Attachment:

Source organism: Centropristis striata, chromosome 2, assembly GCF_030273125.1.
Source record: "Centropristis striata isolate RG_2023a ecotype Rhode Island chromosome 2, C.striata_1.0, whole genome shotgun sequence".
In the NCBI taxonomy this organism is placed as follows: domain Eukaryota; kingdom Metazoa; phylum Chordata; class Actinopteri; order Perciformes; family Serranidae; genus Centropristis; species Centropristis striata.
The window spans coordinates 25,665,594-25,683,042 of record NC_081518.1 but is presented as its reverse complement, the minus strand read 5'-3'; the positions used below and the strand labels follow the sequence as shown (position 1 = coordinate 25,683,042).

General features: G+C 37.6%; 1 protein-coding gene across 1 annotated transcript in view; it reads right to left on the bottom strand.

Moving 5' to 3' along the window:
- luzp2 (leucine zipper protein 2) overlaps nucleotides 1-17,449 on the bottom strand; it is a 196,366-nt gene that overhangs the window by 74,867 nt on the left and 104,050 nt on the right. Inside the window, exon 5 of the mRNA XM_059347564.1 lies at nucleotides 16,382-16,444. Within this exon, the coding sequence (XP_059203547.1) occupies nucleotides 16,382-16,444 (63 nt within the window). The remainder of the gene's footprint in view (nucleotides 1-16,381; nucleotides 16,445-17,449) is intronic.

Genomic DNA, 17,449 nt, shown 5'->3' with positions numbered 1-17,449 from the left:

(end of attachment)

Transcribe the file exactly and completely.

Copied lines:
Source organism: Centropristis striata, chromosome 2, assembly GCF_030273125.1.
Source record: "Centropristis striata isolate RG_2023a ecotype Rhode Island chromosome 2, C.striata_1.0, whole genome shotgun sequence".
In the NCBI taxonomy this organism is placed as follows: domain Eukaryota; kingdom Metazoa; phylum Chordata; class Actinopteri; order Perciformes; family Serranidae; genus Centropristis; species Centropristis striata.
The window spans coordinates 25,665,594-25,683,042 of record NC_081518.1 but is presented as its reverse complement, the minus strand read 5'-3'; the positions used below and the strand labels follow the sequence as shown (position 1 = coordinate 25,683,042).

General features: G+C 37.6%; 1 protein-coding gene across 1 annotated transcript in view; it reads right to left on the bottom strand.

Moving 5' to 3' along the window:
- luzp2 (leucine zipper protein 2) overlaps nucleotides 1-17,449 on the bottom strand; it is a 196,366-nt gene that overhangs the window by 74,867 nt on the left and 104,050 nt on the right. Inside the window, exon 5 of the mRNA XM_059347564.1 lies at nucleotides 16,382-16,444. Within this exon, the coding sequence (XP_059203547.1) occupies nucleotides 16,382-16,444 (63 nt within the window). The remainder of the gene's footprint in view (nucleotides 1-16,381; nucleotides 16,445-17,449) is intronic.

Genomic DNA, 17,449 nt, shown 5'->3' with positions numbered 1-17,449 from the left: